Successful product design requires review and input from many sources. With in-house 3D printers, design teams can review concepts earlier with others who may provide feedback. Fast collaboration with engineering, marketing, and quality assurance can empower designers to make adjustments throughout the design process and follow-up testing.

Faster turnaround is the only way to enable iterative discovery without lengthening the design process. 3D printing users in aerospace, automotive, industrial design, and education have reported improvements of 43 to 96 percent in prototyping speed when switching from traditional methods to 3D printing. Traditional prototyping methods include injection molding, CNC machining, metal machining, and 2D laser cutting. In some cases, lead time required by a machine shop had been a major factor in slowing prototype creation.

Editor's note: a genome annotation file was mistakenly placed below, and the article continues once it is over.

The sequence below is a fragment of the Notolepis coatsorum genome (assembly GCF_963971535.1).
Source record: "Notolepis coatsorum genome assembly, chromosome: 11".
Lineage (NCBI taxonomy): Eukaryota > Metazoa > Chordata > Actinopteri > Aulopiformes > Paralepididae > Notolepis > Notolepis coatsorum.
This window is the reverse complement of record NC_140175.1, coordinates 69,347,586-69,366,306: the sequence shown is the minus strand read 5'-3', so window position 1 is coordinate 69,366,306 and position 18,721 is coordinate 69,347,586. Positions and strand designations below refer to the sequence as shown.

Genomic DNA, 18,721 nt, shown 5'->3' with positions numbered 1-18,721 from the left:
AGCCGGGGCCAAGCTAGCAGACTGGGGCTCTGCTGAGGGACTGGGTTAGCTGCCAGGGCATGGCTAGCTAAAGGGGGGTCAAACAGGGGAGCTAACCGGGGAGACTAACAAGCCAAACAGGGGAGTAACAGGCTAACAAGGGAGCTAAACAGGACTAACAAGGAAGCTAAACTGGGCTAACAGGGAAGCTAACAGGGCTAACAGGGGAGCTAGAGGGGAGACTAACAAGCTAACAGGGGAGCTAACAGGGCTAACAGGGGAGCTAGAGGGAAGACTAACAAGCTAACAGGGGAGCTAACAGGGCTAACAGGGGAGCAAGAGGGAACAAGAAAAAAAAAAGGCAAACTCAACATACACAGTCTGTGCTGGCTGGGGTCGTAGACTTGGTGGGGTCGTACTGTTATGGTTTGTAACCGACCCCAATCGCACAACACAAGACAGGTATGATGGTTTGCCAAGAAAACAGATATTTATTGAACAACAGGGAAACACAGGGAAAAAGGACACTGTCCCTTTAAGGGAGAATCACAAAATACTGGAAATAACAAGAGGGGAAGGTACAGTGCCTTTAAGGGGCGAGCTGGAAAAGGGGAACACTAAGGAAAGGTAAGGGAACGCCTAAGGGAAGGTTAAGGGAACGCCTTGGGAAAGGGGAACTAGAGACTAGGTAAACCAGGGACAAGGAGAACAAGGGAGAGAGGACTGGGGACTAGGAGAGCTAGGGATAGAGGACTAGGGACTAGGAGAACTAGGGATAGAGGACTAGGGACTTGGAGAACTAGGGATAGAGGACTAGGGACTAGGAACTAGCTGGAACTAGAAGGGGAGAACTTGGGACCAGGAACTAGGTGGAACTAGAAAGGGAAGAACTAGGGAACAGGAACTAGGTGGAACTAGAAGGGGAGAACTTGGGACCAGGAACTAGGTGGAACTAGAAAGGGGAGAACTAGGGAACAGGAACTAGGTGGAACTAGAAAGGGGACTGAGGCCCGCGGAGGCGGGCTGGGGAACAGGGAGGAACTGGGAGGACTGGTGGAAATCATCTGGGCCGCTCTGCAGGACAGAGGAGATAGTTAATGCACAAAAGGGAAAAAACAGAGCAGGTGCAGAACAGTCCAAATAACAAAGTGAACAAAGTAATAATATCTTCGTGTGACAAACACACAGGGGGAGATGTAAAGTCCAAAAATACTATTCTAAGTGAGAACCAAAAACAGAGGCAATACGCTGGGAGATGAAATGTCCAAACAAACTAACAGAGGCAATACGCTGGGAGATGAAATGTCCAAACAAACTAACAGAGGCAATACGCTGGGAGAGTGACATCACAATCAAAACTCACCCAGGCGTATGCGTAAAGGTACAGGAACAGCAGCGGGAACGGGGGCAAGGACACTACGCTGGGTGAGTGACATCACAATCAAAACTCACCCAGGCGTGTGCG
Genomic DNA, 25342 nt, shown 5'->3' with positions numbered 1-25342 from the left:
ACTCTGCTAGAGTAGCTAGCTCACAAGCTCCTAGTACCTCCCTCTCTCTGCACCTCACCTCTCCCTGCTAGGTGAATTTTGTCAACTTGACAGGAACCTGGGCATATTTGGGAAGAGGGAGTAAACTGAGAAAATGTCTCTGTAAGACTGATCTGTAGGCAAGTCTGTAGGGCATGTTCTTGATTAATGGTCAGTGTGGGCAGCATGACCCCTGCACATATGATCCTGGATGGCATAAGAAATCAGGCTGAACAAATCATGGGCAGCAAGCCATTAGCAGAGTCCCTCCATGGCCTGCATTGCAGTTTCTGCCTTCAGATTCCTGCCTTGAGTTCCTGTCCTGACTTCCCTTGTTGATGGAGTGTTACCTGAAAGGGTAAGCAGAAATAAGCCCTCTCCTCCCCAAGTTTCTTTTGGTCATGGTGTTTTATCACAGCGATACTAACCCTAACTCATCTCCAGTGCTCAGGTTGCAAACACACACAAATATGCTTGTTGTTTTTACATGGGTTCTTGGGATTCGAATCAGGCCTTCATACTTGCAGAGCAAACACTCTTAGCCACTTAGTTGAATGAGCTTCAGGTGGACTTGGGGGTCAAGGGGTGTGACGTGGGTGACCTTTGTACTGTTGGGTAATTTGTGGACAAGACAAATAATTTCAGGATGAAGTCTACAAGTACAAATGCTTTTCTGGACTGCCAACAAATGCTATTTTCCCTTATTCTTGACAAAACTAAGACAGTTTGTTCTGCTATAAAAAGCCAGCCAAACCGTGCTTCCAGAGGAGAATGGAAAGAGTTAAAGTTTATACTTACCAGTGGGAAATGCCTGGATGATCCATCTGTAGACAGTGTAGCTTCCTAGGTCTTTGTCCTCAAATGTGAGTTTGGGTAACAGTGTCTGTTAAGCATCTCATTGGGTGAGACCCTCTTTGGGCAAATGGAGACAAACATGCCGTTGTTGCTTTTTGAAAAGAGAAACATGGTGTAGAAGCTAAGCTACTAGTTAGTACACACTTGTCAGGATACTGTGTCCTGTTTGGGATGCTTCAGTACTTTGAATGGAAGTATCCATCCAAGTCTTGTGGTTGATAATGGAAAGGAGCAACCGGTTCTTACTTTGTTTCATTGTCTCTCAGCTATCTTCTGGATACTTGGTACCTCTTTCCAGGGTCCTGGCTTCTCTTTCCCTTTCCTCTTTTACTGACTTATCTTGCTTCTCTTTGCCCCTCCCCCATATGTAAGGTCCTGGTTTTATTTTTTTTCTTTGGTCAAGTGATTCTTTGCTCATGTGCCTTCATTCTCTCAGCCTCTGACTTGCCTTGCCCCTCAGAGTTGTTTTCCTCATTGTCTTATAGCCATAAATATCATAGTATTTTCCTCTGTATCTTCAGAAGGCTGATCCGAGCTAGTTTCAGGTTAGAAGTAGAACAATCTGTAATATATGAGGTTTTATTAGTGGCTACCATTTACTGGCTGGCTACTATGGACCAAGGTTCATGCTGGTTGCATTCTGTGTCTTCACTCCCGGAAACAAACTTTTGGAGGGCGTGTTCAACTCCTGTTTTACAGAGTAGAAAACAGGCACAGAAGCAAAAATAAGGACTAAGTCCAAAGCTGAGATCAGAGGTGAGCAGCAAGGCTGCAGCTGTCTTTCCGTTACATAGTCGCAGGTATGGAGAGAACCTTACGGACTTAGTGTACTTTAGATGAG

As the trend toward affordable 3D printing continues to result in more decentralized machines — for example in departments or individual cubicles — opportunities to speed the design cycle are multiplying. An optimized design process with more prototype iterations can help minimize risk of product failure. Because 3D printers can produce models with fine feature details and the strength to withstand rigorous testing, designers can be more confident in their work. Additionally, data integrity and security is paramount in a competitive environment. While sharing confidential STL files with trusted vendors is generally safe, having a 3D printer in-house removes any worry that might stem from sending intellectual property offsite.

Making needed changes as early as possible saves money and time. 3D-printed models can give designers and engineers a thorough understanding of potential products earlier in the design process than other methods, minimizing the risk that problems will go unnoticed until it’s too late.